CON312 – Building a Selenium Fleet on the Cheap with Amazon ECS with Spot Fleet Roberto Rivera and Matthew Wedgwood, engineers at RetailMeNot, give a practical overview of setting up a fleet of Selenium nodes running on Amazon ECS with Spot Fleet. Discuss the challenges of running Selenium with high availability at minimum cost using Amazon ECS container introspection to connect the Selenium Hub with its nodes.
CON315 – Virtually There: Building a Render Farm with Amazon ECS Learn how 8i Corp scales its multi-tenanted, volumetric render farm up to thousands of instances using AWS, Docker, and an API-driven infrastructure. This render farm enables them to turn the video footage from an array of synchronized cameras into a photo-realistic hologram capable of playback on a range of devices, from mobile phones to high-end head mounted displays. Join Owen Evans, VP of Engineering for 8i, as they dive deep into how 8i’s rendering infrastructure is built and maintained by just a handful of people and powered by Amazon ECS.
CON325 – Developing Microservices – from Your Laptop to the Cloud Wesley Chow, Staff Engineer at Adroll, shows how his team extends Amazon ECS by enabling local development capabilities. Hologram, Adroll’s local development program, brings the capabilities of the Amazon EC2 instance metadata service to non-EC2 hosts, so that developers can run the same software on local machines with the same credentials source as in production.
CON327 – Patterns and Considerations for Service Discovery Roven Drabo, head of cloud operations at Kaplan Test Prep, illustrates Kaplan’s complete container automation solution using Amazon ECS along with how his team uses NGINX and HashiCorp Consul to provide an automated approach to service discovery and container provisioning.
CON328 – Building a Development Platform on Amazon ECS Quinton Anderson, Head of Engineering for Commonwealth Bank of Australia, walks through how they migrated their internal development and deployment platform from Mesos/Marathon to Amazon ECS. The platform uses a custom DSL to abstract a layered application architecture, in a way that makes it easy to plug or replace new implementations into each layer in the stack.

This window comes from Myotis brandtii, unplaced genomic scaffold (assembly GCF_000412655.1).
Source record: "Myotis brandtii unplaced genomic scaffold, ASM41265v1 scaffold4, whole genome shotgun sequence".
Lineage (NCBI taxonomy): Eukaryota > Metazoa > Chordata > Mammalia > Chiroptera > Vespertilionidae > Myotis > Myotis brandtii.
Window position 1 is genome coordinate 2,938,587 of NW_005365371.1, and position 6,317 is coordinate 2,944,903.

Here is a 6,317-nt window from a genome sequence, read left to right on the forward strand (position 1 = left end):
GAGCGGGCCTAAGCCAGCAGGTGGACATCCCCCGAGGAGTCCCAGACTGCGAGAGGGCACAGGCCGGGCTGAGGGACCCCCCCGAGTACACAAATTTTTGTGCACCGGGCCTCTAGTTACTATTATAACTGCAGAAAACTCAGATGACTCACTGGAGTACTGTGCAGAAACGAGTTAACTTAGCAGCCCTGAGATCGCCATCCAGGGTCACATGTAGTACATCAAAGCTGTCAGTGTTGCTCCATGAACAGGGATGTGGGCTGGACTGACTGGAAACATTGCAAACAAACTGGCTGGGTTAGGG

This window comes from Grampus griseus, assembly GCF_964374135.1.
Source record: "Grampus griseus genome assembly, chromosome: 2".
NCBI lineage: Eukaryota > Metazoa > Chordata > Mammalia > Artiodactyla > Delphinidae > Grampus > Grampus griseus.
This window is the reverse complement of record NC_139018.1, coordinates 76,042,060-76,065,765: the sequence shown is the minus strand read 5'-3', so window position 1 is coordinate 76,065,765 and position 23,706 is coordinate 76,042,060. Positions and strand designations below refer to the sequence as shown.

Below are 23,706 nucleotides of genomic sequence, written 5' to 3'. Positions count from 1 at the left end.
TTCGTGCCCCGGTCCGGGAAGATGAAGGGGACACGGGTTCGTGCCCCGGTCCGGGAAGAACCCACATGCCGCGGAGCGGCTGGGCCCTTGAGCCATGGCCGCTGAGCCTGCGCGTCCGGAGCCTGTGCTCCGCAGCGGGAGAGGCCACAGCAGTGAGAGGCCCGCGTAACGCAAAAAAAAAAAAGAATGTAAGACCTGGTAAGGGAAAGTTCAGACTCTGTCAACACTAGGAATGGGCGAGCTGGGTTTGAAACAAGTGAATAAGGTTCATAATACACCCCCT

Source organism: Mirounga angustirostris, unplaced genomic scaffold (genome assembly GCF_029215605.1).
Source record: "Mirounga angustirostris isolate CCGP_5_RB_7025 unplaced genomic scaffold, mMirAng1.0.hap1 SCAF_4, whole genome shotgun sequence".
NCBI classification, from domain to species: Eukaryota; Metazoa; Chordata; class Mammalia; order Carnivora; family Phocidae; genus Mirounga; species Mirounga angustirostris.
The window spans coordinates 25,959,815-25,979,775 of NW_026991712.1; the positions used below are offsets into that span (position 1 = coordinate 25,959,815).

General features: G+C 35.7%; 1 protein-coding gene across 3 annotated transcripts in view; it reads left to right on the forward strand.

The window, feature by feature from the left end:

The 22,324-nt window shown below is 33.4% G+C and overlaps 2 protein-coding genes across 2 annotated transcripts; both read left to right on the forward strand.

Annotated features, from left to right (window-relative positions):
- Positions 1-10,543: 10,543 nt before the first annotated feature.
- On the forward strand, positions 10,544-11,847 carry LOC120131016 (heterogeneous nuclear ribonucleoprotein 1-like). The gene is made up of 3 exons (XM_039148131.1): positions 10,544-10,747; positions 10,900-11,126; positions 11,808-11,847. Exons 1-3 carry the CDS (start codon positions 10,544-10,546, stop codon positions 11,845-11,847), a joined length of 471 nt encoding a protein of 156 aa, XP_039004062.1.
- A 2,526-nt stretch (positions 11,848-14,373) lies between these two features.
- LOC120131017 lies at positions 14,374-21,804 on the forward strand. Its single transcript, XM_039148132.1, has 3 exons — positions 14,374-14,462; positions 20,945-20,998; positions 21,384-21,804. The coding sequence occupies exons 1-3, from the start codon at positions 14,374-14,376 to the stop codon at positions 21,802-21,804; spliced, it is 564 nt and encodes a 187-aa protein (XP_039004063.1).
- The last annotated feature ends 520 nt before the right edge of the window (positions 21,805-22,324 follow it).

Level 300 (Advanced)
CON318 – Interstella 8888: Monolith to Microservices with Amazon ECS Interstella 8888 is an intergalactic trading company that deals in rare resources, but their antiquated monolithic logistics systems are causing the business to lose money. Join this workshop to get hands-on experience deploying Docker containers as you break Interstella 8888’s aging monolithic application into containerized microservices. Using Amazon ECS and an Application Load Balancer, you create API-based microservices and deploy them leveraging integrations with other AWS services.
CON332 – Build a Java Spring Application on Amazon ECS This workshop teaches you how to lift and shift existing Spring and Spring Cloud applications onto the AWS platform. Learn how to build a Spring application container, understand bootstrap secrets, push container images to Amazon ECR, and deploy the application to Amazon ECS. Then, learn how to configure the deployment for production.
Level 200 (Introductory)
CON201 – Containers on AWS – State of the Union Just over four years after the first public release of Docker, and three years to the day after the launch of Amazon ECS, the use of containers has surged to run a significant percentage of production workloads at startups and enterprise organizations. Join Deepak Singh, General Manager of Amazon Container Services, as he covers the state of containerized application development and deployment trends, new container capabilities on AWS that are available now, options for running containerized applications on AWS, and how AWS customers successfully run container workloads in production.
Level 300 (Advanced)
CON304 – Batch Processing with Containers on AWS Batch processing is useful to analyze large amounts of data. But configuring and scaling a cluster of virtual machines to process complex batch jobs can be difficult. In this talk, we show how to use containers on AWS for batch processing jobs that can scale quickly and cost-effectively. We also discuss AWS Batch, our fully managed batch-processing service. You also hear from GoPro and Here about how they use AWS to run batch processing jobs at scale including best practices for ensuring efficient scheduling, fine-grained monitoring, compute resource automatic scaling, and security for your batch jobs.
Level 400 (Expert)
CON406 – Architecting Container Infrastructure for Security and Compliance While organizations gain agility and scalability when they migrate to containers and microservices, they also benefit from compliance and security, advantages that are often overlooked. In this session, Kelvin Zhu, lead software engineer at Okta, joins Mitch Beaumont, enterprise solutions architect at AWS, to discuss security best practices for containerized infrastructure. Learn how Okta built their development workflow with an emphasis on security through testing and automation. Dive deep into how containers enable automated security and compliance checks throughout the development lifecycle. Also understand best practices for implementing AWS security and secrets management services for any containerized service architecture.
Level 300 (Advanced)